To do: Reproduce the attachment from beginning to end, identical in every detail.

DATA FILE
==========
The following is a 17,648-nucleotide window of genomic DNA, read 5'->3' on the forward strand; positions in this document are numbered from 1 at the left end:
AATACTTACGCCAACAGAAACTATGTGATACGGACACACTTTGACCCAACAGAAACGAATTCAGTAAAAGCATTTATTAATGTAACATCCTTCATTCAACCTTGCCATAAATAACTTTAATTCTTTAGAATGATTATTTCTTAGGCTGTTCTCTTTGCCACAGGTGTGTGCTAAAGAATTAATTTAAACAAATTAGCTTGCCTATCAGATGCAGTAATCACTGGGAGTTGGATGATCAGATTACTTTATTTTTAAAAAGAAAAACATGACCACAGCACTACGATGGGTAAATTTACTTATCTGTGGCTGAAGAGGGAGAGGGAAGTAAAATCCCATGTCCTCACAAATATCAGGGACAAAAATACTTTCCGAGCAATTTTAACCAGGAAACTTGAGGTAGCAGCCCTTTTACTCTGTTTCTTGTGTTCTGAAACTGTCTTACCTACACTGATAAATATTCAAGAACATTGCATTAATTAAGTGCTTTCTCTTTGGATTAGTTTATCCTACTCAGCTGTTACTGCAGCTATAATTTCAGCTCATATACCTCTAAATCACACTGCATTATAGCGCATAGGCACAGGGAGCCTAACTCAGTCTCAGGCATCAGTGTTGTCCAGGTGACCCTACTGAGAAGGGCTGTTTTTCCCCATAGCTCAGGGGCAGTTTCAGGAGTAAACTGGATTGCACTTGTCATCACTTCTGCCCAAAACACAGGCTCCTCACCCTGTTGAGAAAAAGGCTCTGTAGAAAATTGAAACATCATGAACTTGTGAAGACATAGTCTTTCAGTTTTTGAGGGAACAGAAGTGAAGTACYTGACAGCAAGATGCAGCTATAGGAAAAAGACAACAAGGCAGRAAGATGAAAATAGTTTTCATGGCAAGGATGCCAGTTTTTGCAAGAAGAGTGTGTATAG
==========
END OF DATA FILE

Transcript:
The following is a 17,648-nucleotide window of genomic DNA, read 5'->3' on the forward strand; positions in this document are numbered from 1 at the left end:
AATACTTACGCCAACAGAAACTATGTGATACGGACACACTTTGACCCAACAGAAACGAATTCAGTAAAAGCATTTATTAATGTAACATCCTTCATTCAACCTTGCCATAAATAACTTTAATTCTTTAGAATGATTATTTCTTAGGCTGTTCTCTTTGCCACAGGTGTGTGCTAAAGAATTAATTTAAACAAATTAGCTTGCCTATCAGATGCAGTAATCACTGGGAGTTGGATGATCAGATTACTTTATTTTTAAAAAGAAAAACATGACCACAGCACTACGATGGGTAAATTTACTTATCTGTGGCTGAAGAGGGAGAGGGAAGTAAAATCCCATGTCCTCACAAATATCAGGGACAAAAATACTTTCCGAGCAATTTTAACCAGGAAACTTGAGGTAGCAGCCCTTTTACTCTGTTTCTTGTGTTCTGAAACTGTCTTACCTACACTGATAAATATTCAAGAACATTGCATTAATTAAGTGCTTTCTCTTTGGATTAGTTTATCCTACTCAGCTGTTACTGCAGCTATAATTTCAGCTCATATACCTCTAAATCACACTGCATTATAGCGCATAGGCACAGGGAGCCTAACTCAGTCTCAGGCATCAGTGTTGTCCAGGTGACCCTACTGAGAAGGGCTGTTTTTCCCCATAGCTCAGGGGCAGTTTCAGGAGTAAACTGGATTGCACTTGTCATCACTTCTGCCCAAAACACAGGCTCCTCACCCTGTTGAGAAAAAGGCTCTGTAGAAAATTGAAACATCATGAACTTGTGAAGACATAGTCTTTCAGTTTTTGAGGGAACAGAAGTGAAGTACYTGACAGCAAGATGCAGCTATAGGAAAAAGACAACAAGGCAGRAAGATGAAAATAGTTTTCATGGCAAGGATGCCAGTTTTTGCAAGAAGAGTGTGTATAG